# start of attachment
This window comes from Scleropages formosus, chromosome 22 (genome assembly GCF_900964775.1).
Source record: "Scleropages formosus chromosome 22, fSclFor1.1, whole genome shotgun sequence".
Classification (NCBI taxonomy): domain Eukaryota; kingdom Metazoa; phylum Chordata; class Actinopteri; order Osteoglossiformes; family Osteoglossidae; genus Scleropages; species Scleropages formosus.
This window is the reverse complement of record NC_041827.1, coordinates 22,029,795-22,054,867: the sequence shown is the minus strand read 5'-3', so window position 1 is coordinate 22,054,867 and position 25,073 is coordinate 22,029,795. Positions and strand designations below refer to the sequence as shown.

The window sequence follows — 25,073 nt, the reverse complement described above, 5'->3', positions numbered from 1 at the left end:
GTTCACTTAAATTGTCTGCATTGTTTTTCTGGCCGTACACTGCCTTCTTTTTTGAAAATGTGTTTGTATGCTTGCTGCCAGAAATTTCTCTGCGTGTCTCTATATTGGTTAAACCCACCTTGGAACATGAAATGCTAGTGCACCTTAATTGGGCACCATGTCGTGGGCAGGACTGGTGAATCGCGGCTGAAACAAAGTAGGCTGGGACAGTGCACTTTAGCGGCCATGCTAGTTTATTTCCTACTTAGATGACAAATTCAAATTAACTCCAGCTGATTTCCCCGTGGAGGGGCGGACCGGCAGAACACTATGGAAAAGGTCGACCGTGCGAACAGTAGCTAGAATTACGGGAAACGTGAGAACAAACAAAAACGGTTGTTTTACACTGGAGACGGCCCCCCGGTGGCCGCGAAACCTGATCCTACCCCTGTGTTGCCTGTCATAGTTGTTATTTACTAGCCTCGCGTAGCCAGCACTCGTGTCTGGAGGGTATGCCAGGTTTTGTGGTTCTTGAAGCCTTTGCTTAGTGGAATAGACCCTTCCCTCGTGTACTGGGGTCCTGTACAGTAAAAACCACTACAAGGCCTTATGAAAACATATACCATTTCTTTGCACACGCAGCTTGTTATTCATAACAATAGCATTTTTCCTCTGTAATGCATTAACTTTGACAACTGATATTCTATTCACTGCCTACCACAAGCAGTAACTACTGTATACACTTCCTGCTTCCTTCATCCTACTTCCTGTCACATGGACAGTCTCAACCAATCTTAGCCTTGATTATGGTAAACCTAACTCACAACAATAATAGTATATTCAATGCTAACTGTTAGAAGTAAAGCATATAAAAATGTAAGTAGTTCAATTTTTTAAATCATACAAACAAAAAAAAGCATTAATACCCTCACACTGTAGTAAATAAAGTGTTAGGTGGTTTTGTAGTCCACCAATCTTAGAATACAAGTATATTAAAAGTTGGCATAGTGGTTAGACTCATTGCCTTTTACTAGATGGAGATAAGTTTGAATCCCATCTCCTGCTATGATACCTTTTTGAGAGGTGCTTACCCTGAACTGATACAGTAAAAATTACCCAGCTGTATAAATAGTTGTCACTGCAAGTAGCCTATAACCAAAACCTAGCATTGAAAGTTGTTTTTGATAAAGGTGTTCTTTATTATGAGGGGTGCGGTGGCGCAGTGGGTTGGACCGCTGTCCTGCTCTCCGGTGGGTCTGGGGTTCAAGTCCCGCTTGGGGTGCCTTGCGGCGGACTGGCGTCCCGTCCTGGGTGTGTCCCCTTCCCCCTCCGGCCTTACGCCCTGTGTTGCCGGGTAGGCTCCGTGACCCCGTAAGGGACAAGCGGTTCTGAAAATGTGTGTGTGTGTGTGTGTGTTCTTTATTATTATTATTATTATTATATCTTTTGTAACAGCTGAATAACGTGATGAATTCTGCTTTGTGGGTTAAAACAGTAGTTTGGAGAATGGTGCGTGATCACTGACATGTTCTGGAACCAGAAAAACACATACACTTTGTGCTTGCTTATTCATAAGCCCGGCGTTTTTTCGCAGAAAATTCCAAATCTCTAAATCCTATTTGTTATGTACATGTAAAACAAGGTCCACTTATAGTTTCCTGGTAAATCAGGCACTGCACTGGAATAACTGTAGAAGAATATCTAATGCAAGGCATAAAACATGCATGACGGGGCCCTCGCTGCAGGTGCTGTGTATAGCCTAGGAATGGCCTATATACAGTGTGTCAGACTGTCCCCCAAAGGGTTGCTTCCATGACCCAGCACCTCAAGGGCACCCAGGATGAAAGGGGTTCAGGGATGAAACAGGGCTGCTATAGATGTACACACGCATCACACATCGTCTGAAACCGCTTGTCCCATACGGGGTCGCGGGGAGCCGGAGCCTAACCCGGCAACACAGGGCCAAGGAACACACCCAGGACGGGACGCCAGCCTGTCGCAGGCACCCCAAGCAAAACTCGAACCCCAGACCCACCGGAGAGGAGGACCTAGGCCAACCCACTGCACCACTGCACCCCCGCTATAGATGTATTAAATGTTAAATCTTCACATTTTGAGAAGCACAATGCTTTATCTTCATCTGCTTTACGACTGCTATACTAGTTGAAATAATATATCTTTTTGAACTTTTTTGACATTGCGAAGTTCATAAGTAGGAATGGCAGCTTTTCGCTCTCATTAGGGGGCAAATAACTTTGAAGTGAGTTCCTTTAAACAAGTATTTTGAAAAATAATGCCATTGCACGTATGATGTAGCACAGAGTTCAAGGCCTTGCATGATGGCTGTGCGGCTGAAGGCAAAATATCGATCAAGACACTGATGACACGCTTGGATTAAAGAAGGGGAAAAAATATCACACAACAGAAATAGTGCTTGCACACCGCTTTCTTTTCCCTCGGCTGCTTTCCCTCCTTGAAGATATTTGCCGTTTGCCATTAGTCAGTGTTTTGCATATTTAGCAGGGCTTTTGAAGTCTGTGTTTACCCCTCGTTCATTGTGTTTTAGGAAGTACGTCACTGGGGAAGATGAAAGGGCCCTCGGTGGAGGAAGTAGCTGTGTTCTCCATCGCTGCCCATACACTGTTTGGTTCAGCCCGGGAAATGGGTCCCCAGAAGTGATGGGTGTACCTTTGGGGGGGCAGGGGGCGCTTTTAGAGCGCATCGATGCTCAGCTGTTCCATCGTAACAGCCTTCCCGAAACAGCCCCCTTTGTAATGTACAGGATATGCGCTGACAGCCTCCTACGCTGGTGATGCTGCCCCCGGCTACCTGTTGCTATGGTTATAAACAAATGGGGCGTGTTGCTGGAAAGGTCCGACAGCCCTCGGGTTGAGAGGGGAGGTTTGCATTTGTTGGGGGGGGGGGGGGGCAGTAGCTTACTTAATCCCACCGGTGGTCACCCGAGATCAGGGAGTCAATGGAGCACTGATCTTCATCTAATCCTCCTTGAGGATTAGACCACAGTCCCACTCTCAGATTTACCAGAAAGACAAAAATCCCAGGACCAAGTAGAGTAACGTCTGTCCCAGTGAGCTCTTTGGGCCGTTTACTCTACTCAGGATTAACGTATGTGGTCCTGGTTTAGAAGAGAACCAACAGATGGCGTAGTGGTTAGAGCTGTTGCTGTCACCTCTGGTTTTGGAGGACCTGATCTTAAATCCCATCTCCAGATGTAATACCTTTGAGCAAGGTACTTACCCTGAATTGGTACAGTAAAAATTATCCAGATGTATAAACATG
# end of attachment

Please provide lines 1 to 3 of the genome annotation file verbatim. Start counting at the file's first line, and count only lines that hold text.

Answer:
This window comes from Scleropages formosus, chromosome 22 (genome assembly GCF_900964775.1).
Source record: "Scleropages formosus chromosome 22, fSclFor1.1, whole genome shotgun sequence".
Classification (NCBI taxonomy): domain Eukaryota; kingdom Metazoa; phylum Chordata; class Actinopteri; order Osteoglossiformes; family Osteoglossidae; genus Scleropages; species Scleropages formosus.